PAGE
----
Society shaped by its ‘truths’

Battling corruption and entrenched poverty, Vishal Mangalwadi turned down an attractive job offer in America and faced jail time in an effort to help his people find truth

Vishal Mangalwadi
Vishal Mangalwadi

Vishal's story of persecution and struggle began with his own search for truth as an adolescent growing up in India amidst a culture wrought by a multitude of religious perspectives.

At a young age he developed some bad habits and found himself trying to justify an uncontrollable addiction to stealing and lying.

"My father tried to really help me confess the truth," he says.

"I felt he should respect my truth but I found he wasn't interested in my truth. He wanted the truth. But I wouldn't confess the truth."

Vishal says he was not concerned about the stealing as much as his habit of lying.

"I saw it as a lack of willpower," he says.

"I would hate myself because in the morning I would decide not to lie but by the evening I'd lied to everybody."

Things only began to change after he heard about how God came down in human form as Jesus Christ to take the penalty for all the wrong things he had done by dying on the cross.

He says he realised that the truth of his addictions were: "not a problem of willpower, this was a problem of being a slave to sin and Jesus could deliver me from my slavery."

Vishal prayed for God's forgiveness for the wrong things he had been doing and asked Him to help break his addictions.

"He changed me to the point that I was able to go back to these shops and offer to pay them back for what I had stolen," he says.

After he allowed Jesus to come and be Lord over his life in his teen years, Vishal says his university studies in philosophy, political science, and English literature made it difficult to believe the Bible was true.

"I decided to believe what the best philosophers and scientists knew to be true. So, I began reviewing my course in philosophy," he says.

"Before long, I knew that my professors knew, that the philosophers knew, that they did not know and that they could not know truth."

All of his reasoning and studies lead him to find that four hundred years of Modern philosophy only resulted in the conclusion that human reason alone cannot know truth.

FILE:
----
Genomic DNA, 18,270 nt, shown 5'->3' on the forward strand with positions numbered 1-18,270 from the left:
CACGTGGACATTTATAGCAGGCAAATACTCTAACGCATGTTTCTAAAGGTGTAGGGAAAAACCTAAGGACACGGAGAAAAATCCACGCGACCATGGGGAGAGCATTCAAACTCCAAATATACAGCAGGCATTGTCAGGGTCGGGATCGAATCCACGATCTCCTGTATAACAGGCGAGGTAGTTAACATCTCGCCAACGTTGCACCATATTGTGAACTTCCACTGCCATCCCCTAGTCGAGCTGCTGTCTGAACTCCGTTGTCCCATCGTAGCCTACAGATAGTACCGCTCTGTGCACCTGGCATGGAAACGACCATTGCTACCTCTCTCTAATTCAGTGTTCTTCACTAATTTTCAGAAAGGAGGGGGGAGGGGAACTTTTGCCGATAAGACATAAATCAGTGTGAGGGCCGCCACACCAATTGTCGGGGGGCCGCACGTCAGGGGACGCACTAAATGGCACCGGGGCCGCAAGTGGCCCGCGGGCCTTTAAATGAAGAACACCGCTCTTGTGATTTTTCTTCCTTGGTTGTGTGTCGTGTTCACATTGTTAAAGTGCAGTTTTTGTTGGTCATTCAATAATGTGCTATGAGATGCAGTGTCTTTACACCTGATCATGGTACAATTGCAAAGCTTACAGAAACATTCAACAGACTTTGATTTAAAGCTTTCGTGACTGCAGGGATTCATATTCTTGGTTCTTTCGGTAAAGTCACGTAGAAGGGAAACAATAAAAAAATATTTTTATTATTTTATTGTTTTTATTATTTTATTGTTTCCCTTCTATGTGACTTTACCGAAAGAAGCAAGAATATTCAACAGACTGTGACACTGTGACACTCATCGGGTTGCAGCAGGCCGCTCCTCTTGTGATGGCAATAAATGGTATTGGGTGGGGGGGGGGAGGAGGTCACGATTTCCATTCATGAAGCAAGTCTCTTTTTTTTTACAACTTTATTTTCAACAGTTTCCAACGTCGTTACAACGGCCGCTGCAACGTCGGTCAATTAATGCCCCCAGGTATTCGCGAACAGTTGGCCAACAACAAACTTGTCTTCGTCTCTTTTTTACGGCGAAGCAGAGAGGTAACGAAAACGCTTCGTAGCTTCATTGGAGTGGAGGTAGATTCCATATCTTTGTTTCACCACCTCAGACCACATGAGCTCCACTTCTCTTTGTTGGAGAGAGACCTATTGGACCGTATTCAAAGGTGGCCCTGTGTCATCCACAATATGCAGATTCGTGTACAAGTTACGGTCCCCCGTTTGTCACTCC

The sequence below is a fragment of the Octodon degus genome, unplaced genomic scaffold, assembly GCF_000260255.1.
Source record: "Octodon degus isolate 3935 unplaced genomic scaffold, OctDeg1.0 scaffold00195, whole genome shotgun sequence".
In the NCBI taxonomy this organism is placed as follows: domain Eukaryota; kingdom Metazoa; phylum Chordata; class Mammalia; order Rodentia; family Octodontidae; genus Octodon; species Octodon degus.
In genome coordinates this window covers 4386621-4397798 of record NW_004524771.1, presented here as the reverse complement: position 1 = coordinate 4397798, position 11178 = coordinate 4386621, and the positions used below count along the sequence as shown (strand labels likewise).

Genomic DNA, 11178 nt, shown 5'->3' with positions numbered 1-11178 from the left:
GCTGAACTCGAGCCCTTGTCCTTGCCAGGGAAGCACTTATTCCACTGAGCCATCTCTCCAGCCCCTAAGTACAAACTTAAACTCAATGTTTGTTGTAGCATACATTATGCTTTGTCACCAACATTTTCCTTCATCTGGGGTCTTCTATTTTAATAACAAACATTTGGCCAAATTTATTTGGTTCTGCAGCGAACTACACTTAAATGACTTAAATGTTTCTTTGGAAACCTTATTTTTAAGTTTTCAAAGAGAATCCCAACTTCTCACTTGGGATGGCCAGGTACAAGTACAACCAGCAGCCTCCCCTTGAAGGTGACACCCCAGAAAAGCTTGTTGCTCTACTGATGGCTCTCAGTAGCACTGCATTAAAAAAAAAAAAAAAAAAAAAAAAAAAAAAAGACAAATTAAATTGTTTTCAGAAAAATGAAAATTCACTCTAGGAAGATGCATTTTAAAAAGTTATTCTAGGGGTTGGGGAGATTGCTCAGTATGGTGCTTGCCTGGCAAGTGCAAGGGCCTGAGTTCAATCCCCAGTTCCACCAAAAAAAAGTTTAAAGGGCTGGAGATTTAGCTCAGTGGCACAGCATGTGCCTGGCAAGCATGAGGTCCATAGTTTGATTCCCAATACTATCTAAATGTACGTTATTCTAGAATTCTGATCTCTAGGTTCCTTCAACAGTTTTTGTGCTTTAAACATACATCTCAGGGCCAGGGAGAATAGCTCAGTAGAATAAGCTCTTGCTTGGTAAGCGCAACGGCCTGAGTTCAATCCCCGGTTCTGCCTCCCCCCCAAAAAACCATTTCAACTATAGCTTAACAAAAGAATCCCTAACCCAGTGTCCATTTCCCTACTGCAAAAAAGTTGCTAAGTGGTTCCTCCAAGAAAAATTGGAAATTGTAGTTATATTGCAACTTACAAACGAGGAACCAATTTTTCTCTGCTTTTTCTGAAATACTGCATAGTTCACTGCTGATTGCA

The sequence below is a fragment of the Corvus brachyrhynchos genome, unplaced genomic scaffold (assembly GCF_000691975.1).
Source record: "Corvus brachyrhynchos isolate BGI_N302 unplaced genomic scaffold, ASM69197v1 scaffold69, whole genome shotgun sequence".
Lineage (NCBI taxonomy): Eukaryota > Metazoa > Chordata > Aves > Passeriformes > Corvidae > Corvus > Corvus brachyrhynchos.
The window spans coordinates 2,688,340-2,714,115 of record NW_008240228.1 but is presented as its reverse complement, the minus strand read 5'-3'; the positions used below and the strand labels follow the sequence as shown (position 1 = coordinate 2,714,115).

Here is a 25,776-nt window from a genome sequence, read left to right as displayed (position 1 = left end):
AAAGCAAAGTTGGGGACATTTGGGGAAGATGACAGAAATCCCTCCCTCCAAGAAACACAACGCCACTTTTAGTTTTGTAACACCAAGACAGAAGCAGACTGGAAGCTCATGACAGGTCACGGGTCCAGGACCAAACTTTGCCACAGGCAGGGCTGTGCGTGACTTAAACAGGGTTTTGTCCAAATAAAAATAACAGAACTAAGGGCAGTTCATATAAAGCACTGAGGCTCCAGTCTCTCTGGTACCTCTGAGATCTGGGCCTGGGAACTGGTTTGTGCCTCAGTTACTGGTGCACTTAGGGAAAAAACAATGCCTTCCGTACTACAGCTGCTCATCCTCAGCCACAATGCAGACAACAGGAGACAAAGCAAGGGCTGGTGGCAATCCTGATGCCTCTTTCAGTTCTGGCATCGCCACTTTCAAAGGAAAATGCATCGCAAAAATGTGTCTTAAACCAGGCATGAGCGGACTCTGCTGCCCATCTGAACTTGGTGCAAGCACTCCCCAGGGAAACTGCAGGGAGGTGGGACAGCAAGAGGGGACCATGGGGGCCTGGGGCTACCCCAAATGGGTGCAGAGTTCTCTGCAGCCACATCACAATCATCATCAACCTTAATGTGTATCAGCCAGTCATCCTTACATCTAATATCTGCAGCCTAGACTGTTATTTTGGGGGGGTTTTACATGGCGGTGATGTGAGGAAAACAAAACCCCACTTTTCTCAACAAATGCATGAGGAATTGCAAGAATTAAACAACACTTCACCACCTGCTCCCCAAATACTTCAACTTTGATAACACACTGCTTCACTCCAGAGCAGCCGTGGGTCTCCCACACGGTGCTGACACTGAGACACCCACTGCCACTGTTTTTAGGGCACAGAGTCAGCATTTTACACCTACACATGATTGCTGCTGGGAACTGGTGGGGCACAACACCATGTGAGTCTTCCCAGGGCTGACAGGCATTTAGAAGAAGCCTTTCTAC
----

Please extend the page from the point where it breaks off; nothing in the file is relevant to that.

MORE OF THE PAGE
"I found that for centuries they had gone around in circles like blind men in a dark room trying to find the door – that wasn't there to begin with," he reasons.

"I returned to the Bible, which I had already read, to see if it actually was God's revelation. I discovered far more than I anticipated."

After completing his Masters in Philosophy, Vishal followed his passion for truth to America where he earned a Masters in Theology.

Turning down a comfortable position in America, he returned to India to help his own people through ministry among disadvantaged communities in rural India.

After a massive hailstorm caused devastation in the local area Vishal organised a Christian meeting to pray for the victims' relief.

"The local authorities were unnerved by the people's enthusiasm for the prayer meeting," he recalls.

"The superintendent of police told me to cancel it, or he would kill me."

Vishal was thrown in jail for going through with the meeting and says the question he continued to ponder was: "What is a just and free society, and how do we build one?"

After his release he decided to research this question which led to the publication of his best-seller titled: The Book That Made Your World.

"My book discusses how literature, medicine, science, technology, the notion of human dignity and the emancipation of women came from the Bible," he says.

"Without the Bible, Western society will collapse. None of the values and ideas that created Western civilisation can be sustained without the Bible."

Since then, Vishal's passion for truth, as revealed by the Bible, has led him to travel around the world sharing his rich life experiences and research with others.

In August 2013, Vishal will tour Australia to speak about how Christianity has shaped Western Culture.
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